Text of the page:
The Australian Solar Council’s stance, however, is at odds with the Energy Supply Association of Australia (ESAA), which argues that homeowners with rooftop solar panels installed avoid high network charges that are levied evenly across units of power used, while at the same time demand just as much peak power demand as non-solar customers. “Households with solar end up paying less for the network because they generate some of their own electricity and import less from the grid,” said an ESAA discussion paper on the issue of solar costs. “But solar households can be among the biggest users of the networks, because they both import and export electricity at different times of the day.

“Hence, most solar households end up paying only a fraction of their fair share of the cost of maintaining the network.”

This claim has since been challenged by the Australian PV network, which ran a study that concluded solar panels do in fact reduce the cross subsidy, finding that no matter to what extent solar operates during peak demand times, it still plays its part in reducing the overall level of demand at any given time.

Australia’s energy sector is calling for a broad-brush tariff reform to ensure all customers pay a fair share. Such reform is supported by the Solar PV institute of Australia, but Dr. Robert Passey has stressed that such reform should be “technology agnostic”, and not specifically target solar, which late last year reached 3 GW installed nationwide.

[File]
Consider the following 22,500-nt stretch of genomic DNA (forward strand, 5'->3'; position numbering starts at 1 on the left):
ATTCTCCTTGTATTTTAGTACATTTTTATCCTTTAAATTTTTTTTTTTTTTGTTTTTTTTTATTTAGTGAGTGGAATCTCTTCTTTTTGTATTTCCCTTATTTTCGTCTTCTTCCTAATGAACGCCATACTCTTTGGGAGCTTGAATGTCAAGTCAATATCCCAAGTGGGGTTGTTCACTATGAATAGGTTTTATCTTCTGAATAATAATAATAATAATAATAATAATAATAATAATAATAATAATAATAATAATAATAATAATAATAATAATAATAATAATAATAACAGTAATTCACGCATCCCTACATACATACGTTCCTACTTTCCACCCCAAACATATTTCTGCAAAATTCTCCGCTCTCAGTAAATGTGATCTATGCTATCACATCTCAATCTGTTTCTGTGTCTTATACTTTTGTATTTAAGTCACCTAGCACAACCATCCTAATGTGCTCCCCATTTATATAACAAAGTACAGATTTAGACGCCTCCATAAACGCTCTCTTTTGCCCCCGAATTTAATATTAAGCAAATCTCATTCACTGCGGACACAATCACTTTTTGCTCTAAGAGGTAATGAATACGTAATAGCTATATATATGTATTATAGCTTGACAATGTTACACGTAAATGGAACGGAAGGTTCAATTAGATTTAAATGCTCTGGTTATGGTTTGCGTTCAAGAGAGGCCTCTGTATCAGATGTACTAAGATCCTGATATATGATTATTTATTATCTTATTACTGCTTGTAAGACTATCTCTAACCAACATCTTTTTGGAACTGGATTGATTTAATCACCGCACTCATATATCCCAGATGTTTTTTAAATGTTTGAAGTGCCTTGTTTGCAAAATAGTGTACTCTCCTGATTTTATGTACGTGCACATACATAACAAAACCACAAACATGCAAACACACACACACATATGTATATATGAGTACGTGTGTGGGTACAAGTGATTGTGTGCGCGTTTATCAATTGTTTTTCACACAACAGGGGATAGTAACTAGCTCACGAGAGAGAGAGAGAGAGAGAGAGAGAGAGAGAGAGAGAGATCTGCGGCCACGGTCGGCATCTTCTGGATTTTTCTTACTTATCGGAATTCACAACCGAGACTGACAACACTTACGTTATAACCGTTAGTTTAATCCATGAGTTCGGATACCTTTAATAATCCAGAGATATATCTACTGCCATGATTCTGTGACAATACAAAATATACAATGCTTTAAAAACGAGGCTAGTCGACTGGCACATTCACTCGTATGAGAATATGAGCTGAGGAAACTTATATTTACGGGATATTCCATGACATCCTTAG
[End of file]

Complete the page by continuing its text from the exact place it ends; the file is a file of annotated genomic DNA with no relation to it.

Read more: http://www.pv-magazine.com/news/details/beitrag/solar-power-saves-the-day-during-australias-record-heatwave_100013970/#ixzz2rVzCg5Xa

Boeing, United Arab Emirates Partners Look to Harvest Biofuel from Desert Plants

ABU DHABI, Jan. 22, 2014 – Boeing [NYSE:BA] and research partners in the United Arab Emirates have made breakthroughs in sustainable aviation biofuel development, finding that desert plants fed by seawater will produce biofuel more efficiently than other well-known feedstocks. The Sustainable Bioenergy Research Consortium (SBRC), affiliated with the Masdar Institute of Science and Technology in Abu Dhabi, will test these findings in a project that could support biofuel crop production in arid countries, such as the U.A.E.

“Plants called halophytes show even more promise than we expected as a source of renewable fuel for jets and other vehicles,” said Dr. Alejandro Rios, Director of the SBRC. “The U.A.E. has become a leader in researching desert land and seawater to grow sustainable biofuel feedstocks, which has potential applications in other parts of the world.”